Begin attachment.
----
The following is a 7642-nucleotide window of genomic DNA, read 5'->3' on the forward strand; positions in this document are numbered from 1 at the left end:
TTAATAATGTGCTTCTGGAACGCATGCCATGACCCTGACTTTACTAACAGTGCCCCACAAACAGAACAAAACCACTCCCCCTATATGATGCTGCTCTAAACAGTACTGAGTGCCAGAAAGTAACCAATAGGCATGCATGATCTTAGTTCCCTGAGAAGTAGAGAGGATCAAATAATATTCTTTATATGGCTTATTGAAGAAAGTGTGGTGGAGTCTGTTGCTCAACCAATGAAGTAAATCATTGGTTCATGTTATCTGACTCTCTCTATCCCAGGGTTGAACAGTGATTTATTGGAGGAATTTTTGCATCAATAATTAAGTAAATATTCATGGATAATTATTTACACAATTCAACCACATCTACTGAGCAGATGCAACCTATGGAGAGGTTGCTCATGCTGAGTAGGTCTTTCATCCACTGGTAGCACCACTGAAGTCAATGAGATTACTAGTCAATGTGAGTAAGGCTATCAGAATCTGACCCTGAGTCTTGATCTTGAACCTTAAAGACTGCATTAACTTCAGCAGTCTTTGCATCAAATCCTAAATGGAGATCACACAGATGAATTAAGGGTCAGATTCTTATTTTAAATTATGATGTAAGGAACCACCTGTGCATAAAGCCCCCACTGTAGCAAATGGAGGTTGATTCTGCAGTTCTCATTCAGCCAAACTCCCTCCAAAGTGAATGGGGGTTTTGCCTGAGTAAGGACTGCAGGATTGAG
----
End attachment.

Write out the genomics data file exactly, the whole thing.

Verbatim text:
The following is a 7642-nucleotide window of genomic DNA, read 5'->3' on the forward strand; positions in this document are numbered from 1 at the left end:
TTAATAATGTGCTTCTGGAACGCATGCCATGACCCTGACTTTACTAACAGTGCCCCACAAACAGAACAAAACCACTCCCCCTATATGATGCTGCTCTAAACAGTACTGAGTGCCAGAAAGTAACCAATAGGCATGCATGATCTTAGTTCCCTGAGAAGTAGAGAGGATCAAATAATATTCTTTATATGGCTTATTGAAGAAAGTGTGGTGGAGTCTGTTGCTCAACCAATGAAGTAAATCATTGGTTCATGTTATCTGACTCTCTCTATCCCAGGGTTGAACAGTGATTTATTGGAGGAATTTTTGCATCAATAATTAAGTAAATATTCATGGATAATTATTTACACAATTCAACCACATCTACTGAGCAGATGCAACCTATGGAGAGGTTGCTCATGCTGAGTAGGTCTTTCATCCACTGGTAGCACCACTGAAGTCAATGAGATTACTAGTCAATGTGAGTAAGGCTATCAGAATCTGACCCTGAGTCTTGATCTTGAACCTTAAAGACTGCATTAACTTCAGCAGTCTTTGCATCAAATCCTAAATGGAGATCACACAGATGAATTAAGGGTCAGATTCTTATTTTAAATTATGATGTAAGGAACCACCTGTGCATAAAGCCCCCACTGTAGCAAATGGAGGTTGATTCTGCAGTTCTCATTCAGCCAAACTCCCTCCAAAGTGAATGGGGGTTTTGCCTGAGTAAGGACTGCAGGATTGAG